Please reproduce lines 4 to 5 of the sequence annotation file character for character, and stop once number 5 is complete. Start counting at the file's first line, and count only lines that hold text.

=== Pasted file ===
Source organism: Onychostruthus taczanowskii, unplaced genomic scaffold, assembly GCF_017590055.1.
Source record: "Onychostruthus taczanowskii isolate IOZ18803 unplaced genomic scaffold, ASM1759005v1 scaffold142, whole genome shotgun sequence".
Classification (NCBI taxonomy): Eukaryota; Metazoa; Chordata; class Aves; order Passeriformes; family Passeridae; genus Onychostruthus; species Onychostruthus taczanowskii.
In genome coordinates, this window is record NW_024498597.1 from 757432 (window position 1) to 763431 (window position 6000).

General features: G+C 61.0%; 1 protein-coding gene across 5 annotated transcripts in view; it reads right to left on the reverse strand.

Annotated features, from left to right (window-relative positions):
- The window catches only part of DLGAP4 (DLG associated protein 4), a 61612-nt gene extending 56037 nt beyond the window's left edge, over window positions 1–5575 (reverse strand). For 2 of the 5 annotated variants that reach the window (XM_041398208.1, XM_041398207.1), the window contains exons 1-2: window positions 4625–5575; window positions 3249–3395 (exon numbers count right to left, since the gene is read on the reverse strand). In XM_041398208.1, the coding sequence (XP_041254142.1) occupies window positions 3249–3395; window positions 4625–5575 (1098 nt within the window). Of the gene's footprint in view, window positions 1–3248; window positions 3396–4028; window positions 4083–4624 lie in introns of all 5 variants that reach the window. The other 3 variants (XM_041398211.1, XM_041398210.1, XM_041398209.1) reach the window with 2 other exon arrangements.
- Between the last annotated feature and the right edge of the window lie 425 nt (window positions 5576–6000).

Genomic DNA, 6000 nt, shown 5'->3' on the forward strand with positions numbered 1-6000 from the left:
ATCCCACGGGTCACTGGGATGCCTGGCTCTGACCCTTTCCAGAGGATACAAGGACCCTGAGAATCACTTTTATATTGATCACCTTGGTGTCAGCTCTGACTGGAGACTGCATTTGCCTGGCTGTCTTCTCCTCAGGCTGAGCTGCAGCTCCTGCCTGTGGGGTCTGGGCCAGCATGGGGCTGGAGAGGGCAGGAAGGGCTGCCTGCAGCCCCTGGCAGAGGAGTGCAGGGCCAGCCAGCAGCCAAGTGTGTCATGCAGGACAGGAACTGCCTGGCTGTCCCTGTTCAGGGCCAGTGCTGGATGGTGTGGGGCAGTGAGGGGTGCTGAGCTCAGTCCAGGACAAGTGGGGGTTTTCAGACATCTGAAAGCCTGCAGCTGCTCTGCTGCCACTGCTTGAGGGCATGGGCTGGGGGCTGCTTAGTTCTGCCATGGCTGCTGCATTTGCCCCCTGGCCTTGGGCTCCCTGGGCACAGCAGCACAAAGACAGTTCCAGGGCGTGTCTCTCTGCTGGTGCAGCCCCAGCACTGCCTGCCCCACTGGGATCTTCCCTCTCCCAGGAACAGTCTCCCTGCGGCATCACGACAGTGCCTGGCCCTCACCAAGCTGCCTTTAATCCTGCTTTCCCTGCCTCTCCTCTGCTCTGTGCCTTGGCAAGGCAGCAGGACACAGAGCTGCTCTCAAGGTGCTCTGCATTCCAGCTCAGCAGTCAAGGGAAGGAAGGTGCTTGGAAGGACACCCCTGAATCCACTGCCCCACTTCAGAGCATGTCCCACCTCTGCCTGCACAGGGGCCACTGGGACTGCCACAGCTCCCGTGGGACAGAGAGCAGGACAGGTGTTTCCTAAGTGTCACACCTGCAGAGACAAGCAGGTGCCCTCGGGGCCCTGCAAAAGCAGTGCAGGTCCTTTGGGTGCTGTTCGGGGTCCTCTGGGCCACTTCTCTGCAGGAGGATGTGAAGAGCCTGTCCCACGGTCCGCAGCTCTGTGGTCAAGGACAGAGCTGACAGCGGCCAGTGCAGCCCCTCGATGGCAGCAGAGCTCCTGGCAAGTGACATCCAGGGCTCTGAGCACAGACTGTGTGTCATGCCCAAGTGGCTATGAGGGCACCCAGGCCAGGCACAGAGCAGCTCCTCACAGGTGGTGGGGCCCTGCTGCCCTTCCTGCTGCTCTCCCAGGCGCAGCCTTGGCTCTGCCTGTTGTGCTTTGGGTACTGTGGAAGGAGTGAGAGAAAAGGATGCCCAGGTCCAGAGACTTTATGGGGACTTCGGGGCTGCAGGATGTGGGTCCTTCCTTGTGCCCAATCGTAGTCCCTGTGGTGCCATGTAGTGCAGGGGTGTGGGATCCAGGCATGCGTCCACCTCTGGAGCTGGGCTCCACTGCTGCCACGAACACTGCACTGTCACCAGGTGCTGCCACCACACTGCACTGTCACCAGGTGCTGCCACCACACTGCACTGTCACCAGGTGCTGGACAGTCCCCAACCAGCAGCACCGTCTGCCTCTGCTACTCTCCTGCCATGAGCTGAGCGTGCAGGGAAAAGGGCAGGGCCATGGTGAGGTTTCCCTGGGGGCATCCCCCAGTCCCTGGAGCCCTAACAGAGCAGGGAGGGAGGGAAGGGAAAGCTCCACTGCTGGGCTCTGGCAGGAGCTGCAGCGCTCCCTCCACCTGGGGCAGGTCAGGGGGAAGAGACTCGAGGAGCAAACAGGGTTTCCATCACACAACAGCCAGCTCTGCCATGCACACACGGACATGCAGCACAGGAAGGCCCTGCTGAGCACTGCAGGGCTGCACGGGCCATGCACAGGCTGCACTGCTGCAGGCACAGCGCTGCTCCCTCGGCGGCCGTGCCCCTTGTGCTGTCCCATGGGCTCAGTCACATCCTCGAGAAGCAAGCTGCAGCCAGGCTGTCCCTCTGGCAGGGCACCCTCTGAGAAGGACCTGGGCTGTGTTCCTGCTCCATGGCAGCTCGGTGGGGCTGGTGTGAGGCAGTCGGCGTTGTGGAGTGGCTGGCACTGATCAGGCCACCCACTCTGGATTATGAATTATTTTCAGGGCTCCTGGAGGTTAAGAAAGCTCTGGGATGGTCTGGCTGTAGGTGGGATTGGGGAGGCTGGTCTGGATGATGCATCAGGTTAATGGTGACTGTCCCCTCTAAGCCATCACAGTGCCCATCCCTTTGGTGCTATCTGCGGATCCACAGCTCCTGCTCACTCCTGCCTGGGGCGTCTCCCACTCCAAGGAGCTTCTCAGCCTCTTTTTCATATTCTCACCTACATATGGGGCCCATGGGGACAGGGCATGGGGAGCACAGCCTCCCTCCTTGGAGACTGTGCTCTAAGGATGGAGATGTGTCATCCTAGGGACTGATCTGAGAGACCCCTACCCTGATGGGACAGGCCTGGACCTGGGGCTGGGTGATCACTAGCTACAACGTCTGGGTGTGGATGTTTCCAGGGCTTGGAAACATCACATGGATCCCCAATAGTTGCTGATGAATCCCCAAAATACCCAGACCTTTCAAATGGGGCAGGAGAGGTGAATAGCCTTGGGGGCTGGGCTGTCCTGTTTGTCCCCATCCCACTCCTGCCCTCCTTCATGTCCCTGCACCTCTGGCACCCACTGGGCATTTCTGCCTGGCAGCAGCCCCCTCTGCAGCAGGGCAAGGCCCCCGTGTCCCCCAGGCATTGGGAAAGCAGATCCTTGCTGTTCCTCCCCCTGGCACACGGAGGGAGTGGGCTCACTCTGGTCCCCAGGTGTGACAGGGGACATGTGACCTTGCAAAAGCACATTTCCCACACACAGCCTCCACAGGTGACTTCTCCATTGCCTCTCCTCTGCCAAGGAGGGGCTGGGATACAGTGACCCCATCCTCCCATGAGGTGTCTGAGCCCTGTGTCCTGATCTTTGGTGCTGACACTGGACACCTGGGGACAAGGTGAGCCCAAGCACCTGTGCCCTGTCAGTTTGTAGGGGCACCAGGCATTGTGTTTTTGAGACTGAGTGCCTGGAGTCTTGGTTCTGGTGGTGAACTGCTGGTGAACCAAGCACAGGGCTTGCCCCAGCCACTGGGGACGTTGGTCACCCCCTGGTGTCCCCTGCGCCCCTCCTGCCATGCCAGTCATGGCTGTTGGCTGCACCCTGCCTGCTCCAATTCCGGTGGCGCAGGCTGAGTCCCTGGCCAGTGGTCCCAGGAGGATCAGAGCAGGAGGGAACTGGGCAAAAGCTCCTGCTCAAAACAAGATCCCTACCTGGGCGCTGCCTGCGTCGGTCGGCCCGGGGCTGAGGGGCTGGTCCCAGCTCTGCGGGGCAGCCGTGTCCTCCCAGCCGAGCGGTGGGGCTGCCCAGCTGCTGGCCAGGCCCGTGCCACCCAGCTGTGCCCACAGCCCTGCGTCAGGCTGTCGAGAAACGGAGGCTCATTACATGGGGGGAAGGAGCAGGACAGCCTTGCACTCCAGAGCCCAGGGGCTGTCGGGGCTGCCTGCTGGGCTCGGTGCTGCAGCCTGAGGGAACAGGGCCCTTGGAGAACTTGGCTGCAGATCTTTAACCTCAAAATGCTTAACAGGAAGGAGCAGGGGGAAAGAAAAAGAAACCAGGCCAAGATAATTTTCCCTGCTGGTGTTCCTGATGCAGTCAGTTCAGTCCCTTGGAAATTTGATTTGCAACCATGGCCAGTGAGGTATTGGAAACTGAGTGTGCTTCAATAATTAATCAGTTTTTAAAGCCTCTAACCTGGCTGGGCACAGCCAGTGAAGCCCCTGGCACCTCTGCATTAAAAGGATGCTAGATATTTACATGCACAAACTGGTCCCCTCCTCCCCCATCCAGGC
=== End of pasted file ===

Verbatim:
In genome coordinates, this window is record NW_024498597.1 from 757432 (window position 1) to 763431 (window position 6000).

General features: G+C 61.0%; 1 protein-coding gene across 5 annotated transcripts in view; it reads right to left on the reverse strand.